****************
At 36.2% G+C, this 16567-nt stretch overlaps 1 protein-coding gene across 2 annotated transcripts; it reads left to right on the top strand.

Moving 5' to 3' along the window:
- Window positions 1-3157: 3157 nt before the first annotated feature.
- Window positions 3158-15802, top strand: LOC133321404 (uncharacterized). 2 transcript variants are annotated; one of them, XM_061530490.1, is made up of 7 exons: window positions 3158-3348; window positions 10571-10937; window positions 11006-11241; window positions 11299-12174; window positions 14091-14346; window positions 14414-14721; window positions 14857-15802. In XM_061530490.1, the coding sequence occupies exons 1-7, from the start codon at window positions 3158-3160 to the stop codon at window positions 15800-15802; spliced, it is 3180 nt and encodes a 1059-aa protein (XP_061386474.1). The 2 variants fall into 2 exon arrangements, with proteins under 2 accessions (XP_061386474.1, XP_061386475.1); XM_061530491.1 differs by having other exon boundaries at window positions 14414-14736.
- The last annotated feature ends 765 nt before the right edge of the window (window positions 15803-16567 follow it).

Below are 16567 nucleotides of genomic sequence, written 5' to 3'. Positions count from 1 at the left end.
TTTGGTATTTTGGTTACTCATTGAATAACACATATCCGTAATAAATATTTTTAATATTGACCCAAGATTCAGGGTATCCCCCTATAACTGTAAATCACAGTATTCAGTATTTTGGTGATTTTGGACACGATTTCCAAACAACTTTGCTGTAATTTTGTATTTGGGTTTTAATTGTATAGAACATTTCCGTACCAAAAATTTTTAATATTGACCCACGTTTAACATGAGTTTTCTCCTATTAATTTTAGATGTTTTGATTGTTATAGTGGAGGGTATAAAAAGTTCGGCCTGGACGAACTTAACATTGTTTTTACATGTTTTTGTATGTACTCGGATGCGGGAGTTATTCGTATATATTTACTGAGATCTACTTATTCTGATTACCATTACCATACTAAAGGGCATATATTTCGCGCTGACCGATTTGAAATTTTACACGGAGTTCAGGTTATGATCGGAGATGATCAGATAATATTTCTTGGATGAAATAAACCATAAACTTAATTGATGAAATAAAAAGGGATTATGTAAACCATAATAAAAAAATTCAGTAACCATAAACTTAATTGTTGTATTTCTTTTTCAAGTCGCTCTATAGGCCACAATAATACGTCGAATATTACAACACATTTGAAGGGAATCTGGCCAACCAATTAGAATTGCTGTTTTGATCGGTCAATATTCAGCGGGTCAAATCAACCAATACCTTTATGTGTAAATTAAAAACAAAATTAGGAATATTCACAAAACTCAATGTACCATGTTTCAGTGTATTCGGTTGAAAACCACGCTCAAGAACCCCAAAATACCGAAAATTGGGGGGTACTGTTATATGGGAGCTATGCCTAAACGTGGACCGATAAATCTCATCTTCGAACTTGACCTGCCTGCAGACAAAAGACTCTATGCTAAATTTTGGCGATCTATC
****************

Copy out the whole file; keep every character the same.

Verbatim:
At 36.2% G+C, this 16567-nt stretch overlaps 1 protein-coding gene across 2 annotated transcripts; it reads left to right on the top strand.

Moving 5' to 3' along the window:
- Window positions 1-3157: 3157 nt before the first annotated feature.
- Window positions 3158-15802, top strand: LOC133321404 (uncharacterized). 2 transcript variants are annotated; one of them, XM_061530490.1, is made up of 7 exons: window positions 3158-3348; window positions 10571-10937; window positions 11006-11241; window positions 11299-12174; window positions 14091-14346; window positions 14414-14721; window positions 14857-15802. In XM_061530490.1, the coding sequence occupies exons 1-7, from the start codon at window positions 3158-3160 to the stop codon at window positions 15800-15802; spliced, it is 3180 nt and encodes a 1059-aa protein (XP_061386474.1). The 2 variants fall into 2 exon arrangements, with proteins under 2 accessions (XP_061386474.1, XP_061386475.1); XM_061530491.1 differs by having other exon boundaries at window positions 14414-14736.
- The last annotated feature ends 765 nt before the right edge of the window (window positions 15803-16567 follow it).

Below are 16567 nucleotides of genomic sequence, written 5' to 3'. Positions count from 1 at the left end.
TTTGGTATTTTGGTTACTCATTGAATAACACATATCCGTAATAAATATTTTTAATATTGACCCAAGATTCAGGGTATCCCCCTATAACTGTAAATCACAGTATTCAGTATTTTGGTGATTTTGGACACGATTTCCAAACAACTTTGCTGTAATTTTGTATTTGGGTTTTAATTGTATAGAACATTTCCGTACCAAAAATTTTTAATATTGACCCACGTTTAACATGAGTTTTCTCCTATTAATTTTAGATGTTTTGATTGTTATAGTGGAGGGTATAAAAAGTTCGGCCTGGACGAACTTAACATTGTTTTTACATGTTTTTGTATGTACTCGGATGCGGGAGTTATTCGTATATATTTACTGAGATCTACTTATTCTGATTACCATTACCATACTAAAGGGCATATATTTCGCGCTGACCGATTTGAAATTTTACACGGAGTTCAGGTTATGATCGGAGATGATCAGATAATATTTCTTGGATGAAATAAACCATAAACTTAATTGATGAAATAAAAAGGGATTATGTAAACCATAATAAAAAAATTCAGTAACCATAAACTTAATTGTTGTATTTCTTTTTCAAGTCGCTCTATAGGCCACAATAATACGTCGAATATTACAACACATTTGAAGGGAATCTGGCCAACCAATTAGAATTGCTGTTTTGATCGGTCAATATTCAGCGGGTCAAATCAACCAATACCTTTATGTGTAAATTAAAAACAAAATTAGGAATATTCACAAAACTCAATGTACCATGTTTCAGTGTATTCGGTTGAAAACCACGCTCAAGAACCCCAAAATACCGAAAATTGGGGGGTACTGTTATATGGGAGCTATGCCTAAACGTGGACCGATAAATCTCATCTTCGAACTTGACCTGCCTGCAGACAAAAGACTCTATGCTAAATTTTGGCGATCTATC